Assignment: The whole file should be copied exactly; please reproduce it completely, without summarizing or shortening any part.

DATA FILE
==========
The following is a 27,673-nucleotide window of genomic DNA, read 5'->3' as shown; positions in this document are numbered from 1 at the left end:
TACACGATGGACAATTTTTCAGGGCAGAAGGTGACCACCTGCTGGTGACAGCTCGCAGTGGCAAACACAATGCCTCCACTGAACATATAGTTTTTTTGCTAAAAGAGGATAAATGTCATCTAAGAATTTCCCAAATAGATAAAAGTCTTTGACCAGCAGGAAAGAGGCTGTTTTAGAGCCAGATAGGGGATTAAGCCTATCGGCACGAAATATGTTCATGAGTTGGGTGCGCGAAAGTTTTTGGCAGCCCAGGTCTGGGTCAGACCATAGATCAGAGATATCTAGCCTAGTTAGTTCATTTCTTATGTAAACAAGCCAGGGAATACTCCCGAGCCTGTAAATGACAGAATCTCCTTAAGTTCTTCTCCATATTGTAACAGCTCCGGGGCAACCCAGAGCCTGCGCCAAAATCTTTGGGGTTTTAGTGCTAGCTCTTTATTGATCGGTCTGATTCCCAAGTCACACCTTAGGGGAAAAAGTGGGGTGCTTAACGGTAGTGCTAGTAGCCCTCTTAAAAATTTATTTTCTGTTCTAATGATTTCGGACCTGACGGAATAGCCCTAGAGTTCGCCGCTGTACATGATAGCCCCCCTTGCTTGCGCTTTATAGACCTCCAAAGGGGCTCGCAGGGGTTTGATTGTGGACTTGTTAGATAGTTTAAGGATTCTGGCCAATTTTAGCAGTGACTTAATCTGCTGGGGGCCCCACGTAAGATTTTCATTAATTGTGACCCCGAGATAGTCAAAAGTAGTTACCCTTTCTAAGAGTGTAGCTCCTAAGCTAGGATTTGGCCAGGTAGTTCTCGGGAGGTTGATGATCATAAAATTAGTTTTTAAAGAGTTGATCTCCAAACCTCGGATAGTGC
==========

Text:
The following is a 27,673-nucleotide window of genomic DNA, read 5'->3' as shown; positions in this document are numbered from 1 at the left end:
TACACGATGGACAATTTTTCAGGGCAGAAGGTGACCACCTGCTGGTGACAGCTCGCAGTGGCAAACACAATGCCTCCACTGAACATATAGTTTTTTTGCTAAAAGAGGATAAATGTCATCTAAGAATTTCCCAAATAGATAAAAGTCTTTGACCAGCAGGAAAGAGGCTGTTTTAGAGCCAGATAGGGGATTAAGCCTATCGGCACGAAATATGTTCATGAGTTGGGTGCGCGAAAGTTTTTGGCAGCCCAGGTCTGGGTCAGACCATAGATCAGAGATATCTAGCCTAGTTAGTTCATTTCTTATGTAAACAAGCCAGGGAATACTCCCGAGCCTGTAAATGACAGAATCTCCTTAAGTTCTTCTCCATATTGTAACAGCTCCGGGGCAACCCAGAGCCTGCGCCAAAATCTTTGGGGTTTTAGTGCTAGCTCTTTATTGATCGGTCTGATTCCCAAGTCACACCTTAGGGGAAAAAGTGGGGTGCTTAACGGTAGTGCTAGTAGCCCTCTTAAAAATTTATTTTCTGTTCTAATGATTTCGGACCTGACGGAATAGCCCTAGAGTTCGCCGCTGTACATGATAGCCCCCCTTGCTTGCGCTTTATAGACCTCCAAAGGGGCTCGCAGGGGTTTGATTGTGGACTTGTTAGATAGTTTAAGGATTCTGGCCAATTTTAGCAGTGACTTAATCTGCTGGGGGCCCCACGTAAGATTTTCATTAATTGTGACCCCGAGATAGTCAAAAGTAGTTACCCTTTCTAAGAGTGTAGCTCCTAAGCTAGGATTTGGCCAGGTAGTTCTCGGGAGGTTGATGATCATAAAATTAGTTTTTAAAGAGTTGATCTCCAAACCTCGGATAGTGC